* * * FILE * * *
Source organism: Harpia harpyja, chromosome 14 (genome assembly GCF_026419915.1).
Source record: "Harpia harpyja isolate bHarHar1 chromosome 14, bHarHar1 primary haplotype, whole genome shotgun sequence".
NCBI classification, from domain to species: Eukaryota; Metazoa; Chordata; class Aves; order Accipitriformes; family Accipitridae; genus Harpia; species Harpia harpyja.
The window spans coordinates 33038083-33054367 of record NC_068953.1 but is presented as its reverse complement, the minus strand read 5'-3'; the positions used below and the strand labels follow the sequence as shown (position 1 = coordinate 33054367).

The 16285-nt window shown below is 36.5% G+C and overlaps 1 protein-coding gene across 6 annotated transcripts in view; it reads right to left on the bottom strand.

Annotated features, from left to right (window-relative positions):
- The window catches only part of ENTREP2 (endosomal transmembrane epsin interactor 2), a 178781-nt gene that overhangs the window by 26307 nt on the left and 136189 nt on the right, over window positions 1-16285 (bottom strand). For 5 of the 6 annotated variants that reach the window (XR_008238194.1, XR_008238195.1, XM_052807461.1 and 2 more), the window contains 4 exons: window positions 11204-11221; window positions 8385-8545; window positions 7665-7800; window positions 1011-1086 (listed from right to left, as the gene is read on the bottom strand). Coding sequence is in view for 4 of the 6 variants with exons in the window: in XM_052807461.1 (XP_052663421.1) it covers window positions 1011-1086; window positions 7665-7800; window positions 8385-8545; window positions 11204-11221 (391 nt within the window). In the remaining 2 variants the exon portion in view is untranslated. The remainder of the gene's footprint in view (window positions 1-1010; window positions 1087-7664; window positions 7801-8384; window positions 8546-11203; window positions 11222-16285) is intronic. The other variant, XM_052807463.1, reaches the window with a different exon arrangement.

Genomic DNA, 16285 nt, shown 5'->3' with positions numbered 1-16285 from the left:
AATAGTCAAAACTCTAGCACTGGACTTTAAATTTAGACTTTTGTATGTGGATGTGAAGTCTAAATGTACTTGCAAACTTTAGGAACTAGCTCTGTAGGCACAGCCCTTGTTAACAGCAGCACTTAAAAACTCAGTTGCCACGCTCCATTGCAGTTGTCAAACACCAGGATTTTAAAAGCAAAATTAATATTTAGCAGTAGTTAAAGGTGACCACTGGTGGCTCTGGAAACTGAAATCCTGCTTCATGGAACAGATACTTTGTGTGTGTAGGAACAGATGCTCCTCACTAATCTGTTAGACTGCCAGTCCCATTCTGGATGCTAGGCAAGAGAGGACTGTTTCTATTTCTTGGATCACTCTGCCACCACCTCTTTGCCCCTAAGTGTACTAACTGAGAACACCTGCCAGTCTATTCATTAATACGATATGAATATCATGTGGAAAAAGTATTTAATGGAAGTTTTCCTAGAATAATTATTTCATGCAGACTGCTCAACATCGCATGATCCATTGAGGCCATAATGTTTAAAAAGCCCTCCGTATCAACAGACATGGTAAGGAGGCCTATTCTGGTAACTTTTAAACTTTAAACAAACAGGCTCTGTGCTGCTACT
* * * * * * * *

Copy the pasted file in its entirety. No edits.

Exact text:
Source organism: Harpia harpyja, chromosome 14 (genome assembly GCF_026419915.1).
Source record: "Harpia harpyja isolate bHarHar1 chromosome 14, bHarHar1 primary haplotype, whole genome shotgun sequence".
NCBI classification, from domain to species: Eukaryota; Metazoa; Chordata; class Aves; order Accipitriformes; family Accipitridae; genus Harpia; species Harpia harpyja.
The window spans coordinates 33038083-33054367 of record NC_068953.1 but is presented as its reverse complement, the minus strand read 5'-3'; the positions used below and the strand labels follow the sequence as shown (position 1 = coordinate 33054367).

The 16285-nt window shown below is 36.5% G+C and overlaps 1 protein-coding gene across 6 annotated transcripts in view; it reads right to left on the bottom strand.

Annotated features, from left to right (window-relative positions):
- The window catches only part of ENTREP2 (endosomal transmembrane epsin interactor 2), a 178781-nt gene that overhangs the window by 26307 nt on the left and 136189 nt on the right, over window positions 1-16285 (bottom strand). For 5 of the 6 annotated variants that reach the window (XR_008238194.1, XR_008238195.1, XM_052807461.1 and 2 more), the window contains 4 exons: window positions 11204-11221; window positions 8385-8545; window positions 7665-7800; window positions 1011-1086 (listed from right to left, as the gene is read on the bottom strand). Coding sequence is in view for 4 of the 6 variants with exons in the window: in XM_052807461.1 (XP_052663421.1) it covers window positions 1011-1086; window positions 7665-7800; window positions 8385-8545; window positions 11204-11221 (391 nt within the window). In the remaining 2 variants the exon portion in view is untranslated. The remainder of the gene's footprint in view (window positions 1-1010; window positions 1087-7664; window positions 7801-8384; window positions 8546-11203; window positions 11222-16285) is intronic. The other variant, XM_052807463.1, reaches the window with a different exon arrangement.

Genomic DNA, 16285 nt, shown 5'->3' with positions numbered 1-16285 from the left:
AATAGTCAAAACTCTAGCACTGGACTTTAAATTTAGACTTTTGTATGTGGATGTGAAGTCTAAATGTACTTGCAAACTTTAGGAACTAGCTCTGTAGGCACAGCCCTTGTTAACAGCAGCACTTAAAAACTCAGTTGCCACGCTCCATTGCAGTTGTCAAACACCAGGATTTTAAAAGCAAAATTAATATTTAGCAGTAGTTAAAGGTGACCACTGGTGGCTCTGGAAACTGAAATCCTGCTTCATGGAACAGATACTTTGTGTGTGTAGGAACAGATGCTCCTCACTAATCTGTTAGACTGCCAGTCCCATTCTGGATGCTAGGCAAGAGAGGACTGTTTCTATTTCTTGGATCACTCTGCCACCACCTCTTTGCCCCTAAGTGTACTAACTGAGAACACCTGCCAGTCTATTCATTAATACGATATGAATATCATGTGGAAAAAGTATTTAATGGAAGTTTTCCTAGAATAATTATTTCATGCAGACTGCTCAACATCGCATGATCCATTGAGGCCATAATGTTTAAAAAGCCCTCCGTATCAACAGACATGGTAAGGAGGCCTATTCTGGTAACTTTTAAACTTTAAACAAACAGGCTCTGTGCTGCTACT